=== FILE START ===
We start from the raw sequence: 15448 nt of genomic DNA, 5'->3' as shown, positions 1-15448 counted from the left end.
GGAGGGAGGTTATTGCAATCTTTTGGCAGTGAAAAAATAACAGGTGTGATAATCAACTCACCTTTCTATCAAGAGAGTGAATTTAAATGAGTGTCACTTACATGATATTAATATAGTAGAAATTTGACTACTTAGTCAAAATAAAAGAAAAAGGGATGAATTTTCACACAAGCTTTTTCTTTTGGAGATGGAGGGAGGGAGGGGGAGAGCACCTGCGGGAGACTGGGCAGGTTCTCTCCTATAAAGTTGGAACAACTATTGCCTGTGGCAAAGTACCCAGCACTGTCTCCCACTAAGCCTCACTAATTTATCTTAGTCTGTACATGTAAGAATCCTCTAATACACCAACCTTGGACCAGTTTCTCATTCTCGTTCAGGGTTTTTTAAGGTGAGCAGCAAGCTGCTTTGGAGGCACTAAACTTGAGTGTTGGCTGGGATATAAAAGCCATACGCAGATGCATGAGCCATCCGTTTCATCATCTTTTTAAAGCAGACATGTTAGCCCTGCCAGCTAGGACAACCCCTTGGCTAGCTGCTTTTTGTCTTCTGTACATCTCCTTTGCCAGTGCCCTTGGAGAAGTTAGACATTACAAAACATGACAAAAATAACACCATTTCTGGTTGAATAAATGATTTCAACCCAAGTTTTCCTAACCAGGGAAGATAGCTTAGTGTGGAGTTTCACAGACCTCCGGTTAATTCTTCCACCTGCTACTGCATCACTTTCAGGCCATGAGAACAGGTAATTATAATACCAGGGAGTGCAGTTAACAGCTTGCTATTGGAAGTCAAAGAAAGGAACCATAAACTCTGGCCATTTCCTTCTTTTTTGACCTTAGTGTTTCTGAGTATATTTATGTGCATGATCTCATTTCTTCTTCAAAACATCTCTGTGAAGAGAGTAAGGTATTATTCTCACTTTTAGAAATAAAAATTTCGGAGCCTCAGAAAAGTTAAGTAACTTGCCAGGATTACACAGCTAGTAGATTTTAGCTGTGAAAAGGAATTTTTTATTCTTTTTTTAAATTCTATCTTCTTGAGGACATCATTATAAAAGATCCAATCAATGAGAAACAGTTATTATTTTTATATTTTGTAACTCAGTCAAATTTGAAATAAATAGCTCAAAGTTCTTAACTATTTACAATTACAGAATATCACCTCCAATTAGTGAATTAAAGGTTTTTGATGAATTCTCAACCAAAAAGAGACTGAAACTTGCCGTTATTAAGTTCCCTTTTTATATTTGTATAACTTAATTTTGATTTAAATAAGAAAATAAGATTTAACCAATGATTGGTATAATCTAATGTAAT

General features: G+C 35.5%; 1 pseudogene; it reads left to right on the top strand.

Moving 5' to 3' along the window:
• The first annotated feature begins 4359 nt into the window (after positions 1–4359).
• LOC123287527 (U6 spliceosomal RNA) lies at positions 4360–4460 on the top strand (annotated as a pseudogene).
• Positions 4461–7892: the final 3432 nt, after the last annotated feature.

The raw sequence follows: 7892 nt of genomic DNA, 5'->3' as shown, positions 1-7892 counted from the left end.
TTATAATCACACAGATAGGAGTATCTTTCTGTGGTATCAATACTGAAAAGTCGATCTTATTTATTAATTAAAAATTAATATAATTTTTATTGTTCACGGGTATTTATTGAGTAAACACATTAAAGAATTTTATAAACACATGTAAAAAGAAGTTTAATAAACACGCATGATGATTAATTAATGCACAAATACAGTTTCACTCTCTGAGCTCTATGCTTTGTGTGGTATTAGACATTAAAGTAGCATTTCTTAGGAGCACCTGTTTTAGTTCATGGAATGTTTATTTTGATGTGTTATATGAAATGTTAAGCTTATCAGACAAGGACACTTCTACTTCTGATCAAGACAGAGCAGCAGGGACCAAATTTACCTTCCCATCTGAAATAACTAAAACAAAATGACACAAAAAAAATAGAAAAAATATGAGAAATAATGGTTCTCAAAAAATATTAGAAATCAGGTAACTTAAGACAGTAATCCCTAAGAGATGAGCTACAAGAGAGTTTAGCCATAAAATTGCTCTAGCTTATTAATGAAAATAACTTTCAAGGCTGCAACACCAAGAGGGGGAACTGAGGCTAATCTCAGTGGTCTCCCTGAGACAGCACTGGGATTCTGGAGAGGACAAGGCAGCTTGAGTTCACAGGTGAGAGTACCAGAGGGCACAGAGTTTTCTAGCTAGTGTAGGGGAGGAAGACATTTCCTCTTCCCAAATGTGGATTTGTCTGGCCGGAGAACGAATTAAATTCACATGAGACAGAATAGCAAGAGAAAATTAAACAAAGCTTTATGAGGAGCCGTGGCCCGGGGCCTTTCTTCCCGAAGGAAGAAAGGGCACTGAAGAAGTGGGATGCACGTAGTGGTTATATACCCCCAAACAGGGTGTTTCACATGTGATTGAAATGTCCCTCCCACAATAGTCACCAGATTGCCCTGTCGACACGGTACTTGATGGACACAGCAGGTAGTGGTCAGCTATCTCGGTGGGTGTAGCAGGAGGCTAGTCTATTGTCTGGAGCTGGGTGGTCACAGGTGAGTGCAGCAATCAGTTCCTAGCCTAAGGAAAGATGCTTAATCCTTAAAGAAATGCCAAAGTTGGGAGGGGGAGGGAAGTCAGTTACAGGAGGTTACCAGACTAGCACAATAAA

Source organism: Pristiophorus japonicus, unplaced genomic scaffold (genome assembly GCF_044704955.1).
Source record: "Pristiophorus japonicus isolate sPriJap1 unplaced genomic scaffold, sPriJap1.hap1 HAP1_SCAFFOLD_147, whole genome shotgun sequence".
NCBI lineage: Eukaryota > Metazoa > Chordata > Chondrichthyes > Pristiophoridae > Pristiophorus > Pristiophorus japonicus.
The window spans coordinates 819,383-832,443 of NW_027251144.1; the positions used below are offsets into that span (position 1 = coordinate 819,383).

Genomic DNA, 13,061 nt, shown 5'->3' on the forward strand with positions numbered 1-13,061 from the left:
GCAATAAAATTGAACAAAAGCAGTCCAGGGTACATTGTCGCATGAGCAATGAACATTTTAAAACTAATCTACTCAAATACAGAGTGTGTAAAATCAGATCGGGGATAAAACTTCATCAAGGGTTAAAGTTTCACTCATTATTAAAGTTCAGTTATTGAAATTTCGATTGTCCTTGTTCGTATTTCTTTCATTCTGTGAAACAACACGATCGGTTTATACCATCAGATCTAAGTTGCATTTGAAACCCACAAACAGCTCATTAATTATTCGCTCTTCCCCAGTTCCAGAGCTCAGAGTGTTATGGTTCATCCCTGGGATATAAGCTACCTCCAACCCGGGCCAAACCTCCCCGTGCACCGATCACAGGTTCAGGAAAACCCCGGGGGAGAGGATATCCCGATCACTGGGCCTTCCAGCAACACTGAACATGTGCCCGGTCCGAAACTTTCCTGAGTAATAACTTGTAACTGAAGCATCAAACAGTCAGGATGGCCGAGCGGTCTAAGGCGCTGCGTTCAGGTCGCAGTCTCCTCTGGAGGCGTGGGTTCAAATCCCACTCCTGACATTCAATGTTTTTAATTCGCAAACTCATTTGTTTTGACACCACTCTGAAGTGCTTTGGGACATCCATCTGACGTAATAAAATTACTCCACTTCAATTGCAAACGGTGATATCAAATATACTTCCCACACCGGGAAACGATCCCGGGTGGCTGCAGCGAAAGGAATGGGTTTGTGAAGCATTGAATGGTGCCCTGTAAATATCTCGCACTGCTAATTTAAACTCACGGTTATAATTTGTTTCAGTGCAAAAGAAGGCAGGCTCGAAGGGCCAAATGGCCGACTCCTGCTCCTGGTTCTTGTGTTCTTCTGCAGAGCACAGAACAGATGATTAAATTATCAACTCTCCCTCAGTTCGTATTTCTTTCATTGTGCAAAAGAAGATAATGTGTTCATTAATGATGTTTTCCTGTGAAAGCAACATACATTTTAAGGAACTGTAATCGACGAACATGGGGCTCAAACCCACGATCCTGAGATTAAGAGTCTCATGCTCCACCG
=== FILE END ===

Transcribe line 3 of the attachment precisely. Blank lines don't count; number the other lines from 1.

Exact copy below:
General features: G+C 35.5%; 1 pseudogene; it reads left to right on the top strand.